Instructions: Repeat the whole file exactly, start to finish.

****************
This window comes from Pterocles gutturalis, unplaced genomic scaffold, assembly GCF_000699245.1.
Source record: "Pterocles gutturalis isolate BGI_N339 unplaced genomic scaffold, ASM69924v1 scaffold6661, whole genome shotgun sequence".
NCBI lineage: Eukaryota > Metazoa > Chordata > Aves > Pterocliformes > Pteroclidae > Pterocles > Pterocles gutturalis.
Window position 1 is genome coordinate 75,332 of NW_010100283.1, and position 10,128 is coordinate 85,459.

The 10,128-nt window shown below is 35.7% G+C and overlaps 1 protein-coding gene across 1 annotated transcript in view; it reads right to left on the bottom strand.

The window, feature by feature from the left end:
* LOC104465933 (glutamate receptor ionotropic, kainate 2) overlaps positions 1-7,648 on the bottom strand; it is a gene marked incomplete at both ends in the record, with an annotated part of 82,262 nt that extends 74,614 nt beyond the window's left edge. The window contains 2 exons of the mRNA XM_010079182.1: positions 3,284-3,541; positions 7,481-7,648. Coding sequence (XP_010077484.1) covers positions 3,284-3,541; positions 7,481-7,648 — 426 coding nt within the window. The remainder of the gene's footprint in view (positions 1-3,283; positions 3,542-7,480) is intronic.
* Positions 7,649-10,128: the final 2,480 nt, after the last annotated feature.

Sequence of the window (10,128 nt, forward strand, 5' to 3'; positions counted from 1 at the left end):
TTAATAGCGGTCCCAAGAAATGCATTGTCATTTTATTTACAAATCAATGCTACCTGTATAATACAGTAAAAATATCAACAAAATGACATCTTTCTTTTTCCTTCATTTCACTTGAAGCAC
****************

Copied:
This window comes from Pterocles gutturalis, unplaced genomic scaffold, assembly GCF_000699245.1.
Source record: "Pterocles gutturalis isolate BGI_N339 unplaced genomic scaffold, ASM69924v1 scaffold6661, whole genome shotgun sequence".
NCBI lineage: Eukaryota > Metazoa > Chordata > Aves > Pterocliformes > Pteroclidae > Pterocles > Pterocles gutturalis.
Window position 1 is genome coordinate 75,332 of NW_010100283.1, and position 10,128 is coordinate 85,459.

The 10,128-nt window shown below is 35.7% G+C and overlaps 1 protein-coding gene across 1 annotated transcript in view; it reads right to left on the bottom strand.

The window, feature by feature from the left end:
* LOC104465933 (glutamate receptor ionotropic, kainate 2) overlaps positions 1-7,648 on the bottom strand; it is a gene marked incomplete at both ends in the record, with an annotated part of 82,262 nt that extends 74,614 nt beyond the window's left edge. The window contains 2 exons of the mRNA XM_010079182.1: positions 3,284-3,541; positions 7,481-7,648. Coding sequence (XP_010077484.1) covers positions 3,284-3,541; positions 7,481-7,648 — 426 coding nt within the window. The remainder of the gene's footprint in view (positions 1-3,283; positions 3,542-7,480) is intronic.
* Positions 7,649-10,128: the final 2,480 nt, after the last annotated feature.

Sequence of the window (10,128 nt, forward strand, 5' to 3'; positions counted from 1 at the left end):
TTAATAGCGGTCCCAAGAAATGCATTGTCATTTTATTTACAAATCAATGCTACCTGTATAATACAGTAAAAATATCAACAAAATGACATCTTTCTTTTTCCTTCATTTCACTTGAAGCAC